dry tanning

Submitted by jk on 11/19/04 at 9:55 PM. ( )

is there any problems that I should worry about if you use a dry tanning instead of a wet tan? I have heard others who have used dry tan no problems others bugs, hair slipage, ect.but on the same hand I heard dry tan streachs better than wet also faster turn around?

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It all depends on what tannery you use

This response submitted by Evelyn on 11/19/04 at 10:33 PM. ( )

I've tried it both ways. For years I had everything dry tanned. I liked it that you don't have to put it in the freezer to keep good. However you need to mount the capes up within a year or the dry tan could cause the hide to rip and shred on you when you rehydrate it.

I am now using a wet tan. To me the wet tan gives a better stretch, I don't have to mess with rehydrating it and it stores in the freezer without damage for years (provided it is wrapped up good).

Ultimately it depends on how good your tannery is and how well you store your hides after tanning.

About the hair slippage, your tanned hide is only going to be as good as the hide was when you got it in. If it was iffy in the beginning, it could have hairslippage whether you get it dry tanned or wet tanned.

Are you talking about

This response submitted by Becky P on 11/20/04 at 9:29 AM. ( )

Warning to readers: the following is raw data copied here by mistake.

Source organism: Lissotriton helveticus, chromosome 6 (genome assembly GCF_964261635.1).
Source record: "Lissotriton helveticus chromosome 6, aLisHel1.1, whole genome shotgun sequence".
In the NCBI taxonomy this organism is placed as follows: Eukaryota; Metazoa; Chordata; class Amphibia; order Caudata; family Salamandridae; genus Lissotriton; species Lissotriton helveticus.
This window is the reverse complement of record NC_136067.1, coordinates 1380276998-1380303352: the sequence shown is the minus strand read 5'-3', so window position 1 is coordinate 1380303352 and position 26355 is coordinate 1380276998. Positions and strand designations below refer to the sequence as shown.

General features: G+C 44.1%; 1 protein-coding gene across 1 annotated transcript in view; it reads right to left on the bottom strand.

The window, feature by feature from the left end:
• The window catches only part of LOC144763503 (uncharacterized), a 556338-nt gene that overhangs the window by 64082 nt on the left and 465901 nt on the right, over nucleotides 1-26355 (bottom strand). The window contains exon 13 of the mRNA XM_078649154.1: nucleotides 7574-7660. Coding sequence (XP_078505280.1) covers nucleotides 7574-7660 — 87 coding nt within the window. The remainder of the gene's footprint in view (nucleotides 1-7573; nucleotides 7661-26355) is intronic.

an actual dry tan you get from a tannery or a name brand which is really a dry preservative? A lot of people confuse that name brand for a real tan, that's why I ask. With dp you get incredible stretch and fast turn around, however, if not done properly, can create many, many problems. BP


This response submitted by Mark on 11/20/04 at 12:38 PM. ( markmarltt@aol.com )


Our dry tan is this: When a customer get their hides back from us it is tanned and ready to be soaked up and mounted.

We do offer a wet tan as well at no extra charge. We have been in the tanning business for over twenty years.

Feel free to give me a call at (231) 972-2000 or vist our wesite at www.wildlifedesigninc.com

We have a full time taxidermy studio as well so we know what a taxidermist needs in a tan.

Good luck!

Mark Marlette


This response submitted by jk on 11/20/04 at 8:24 PM. ( )

wet tan in a automatic tanner or dry preserative. Is there one better than the other? Not at a tannery. How long does the dry preserative tan last? Compared to a wet tanning in a automatic tanner. Both done by the Taxidermist with professional chemicals from taxidermy company.


This response submitted by Becky P on 11/21/04 at 10:02 AM. ( )

Dry preservative is NOT a tan, it is a preservative, basically it just dries the skin. The skin is still raw that's the reason for the amount of stretch you can get. It is mostly borax and talc. It will last if done properly.
However, TANNING the skin will stabilize it, it changes the whole chemistry of it, makes it leather.
I used to use dp quite a bit, but have changed strictly to tanning. Both have their pros and cons. I decided that I prefer tanned. It can be rehydrated if need be. You get less shrinkage so it's not absolutely necessary to use an epoxy based hide paste.
I have never used an auto tanner, so I know nothing about them. I have used Liqua-tan, E-Z 100, and Krowtann 2000. All have worked just fine. I am going to send a cape or two out to be commercially tanned this year and see how I like that.
Try them all. Ultimately,you will have to decide which works best for you. BP

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